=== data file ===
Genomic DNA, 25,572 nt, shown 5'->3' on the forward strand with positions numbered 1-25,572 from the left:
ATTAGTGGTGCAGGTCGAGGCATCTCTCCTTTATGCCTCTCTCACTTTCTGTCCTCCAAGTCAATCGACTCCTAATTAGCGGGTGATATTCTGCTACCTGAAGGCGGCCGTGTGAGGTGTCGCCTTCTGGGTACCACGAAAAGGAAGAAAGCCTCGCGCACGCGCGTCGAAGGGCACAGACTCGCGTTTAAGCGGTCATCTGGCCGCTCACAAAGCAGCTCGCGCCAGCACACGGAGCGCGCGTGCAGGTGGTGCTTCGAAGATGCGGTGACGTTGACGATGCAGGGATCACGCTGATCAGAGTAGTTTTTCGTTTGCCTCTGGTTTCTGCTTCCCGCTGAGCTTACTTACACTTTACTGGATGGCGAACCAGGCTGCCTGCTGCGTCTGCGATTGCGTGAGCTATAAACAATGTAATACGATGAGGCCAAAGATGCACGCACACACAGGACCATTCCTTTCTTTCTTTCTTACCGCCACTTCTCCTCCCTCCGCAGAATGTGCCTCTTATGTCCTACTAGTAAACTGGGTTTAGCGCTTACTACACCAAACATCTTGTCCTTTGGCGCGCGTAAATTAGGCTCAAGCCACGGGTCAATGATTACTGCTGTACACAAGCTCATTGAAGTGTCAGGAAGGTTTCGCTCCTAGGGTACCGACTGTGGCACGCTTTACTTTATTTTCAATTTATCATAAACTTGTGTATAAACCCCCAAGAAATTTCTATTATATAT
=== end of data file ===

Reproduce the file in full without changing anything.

Genomic DNA, 25,572 nt, shown 5'->3' on the forward strand with positions numbered 1-25,572 from the left:
ATTAGTGGTGCAGGTCGAGGCATCTCTCCTTTATGCCTCTCTCACTTTCTGTCCTCCAAGTCAATCGACTCCTAATTAGCGGGTGATATTCTGCTACCTGAAGGCGGCCGTGTGAGGTGTCGCCTTCTGGGTACCACGAAAAGGAAGAAAGCCTCGCGCACGCGCGTCGAAGGGCACAGACTCGCGTTTAAGCGGTCATCTGGCCGCTCACAAAGCAGCTCGCGCCAGCACACGGAGCGCGCGTGCAGGTGGTGCTTCGAAGATGCGGTGACGTTGACGATGCAGGGATCACGCTGATCAGAGTAGTTTTTCGTTTGCCTCTGGTTTCTGCTTCCCGCTGAGCTTACTTACACTTTACTGGATGGCGAACCAGGCTGCCTGCTGCGTCTGCGATTGCGTGAGCTATAAACAATGTAATACGATGAGGCCAAAGATGCACGCACACACAGGACCATTCCTTTCTTTCTTTCTTACCGCCACTTCTCCTCCCTCCGCAGAATGTGCCTCTTATGTCCTACTAGTAAACTGGGTTTAGCGCTTACTACACCAAACATCTTGTCCTTTGGCGCGCGTAAATTAGGCTCAAGCCACGGGTCAATGATTACTGCTGTACACAAGCTCATTGAAGTGTCAGGAAGGTTTCGCTCCTAGGGTACCGACTGTGGCACGCTTTACTTTATTTTCAATTTATCATAAACTTGTGTATAAACCCCCAAGAAATTTCTATTATATAT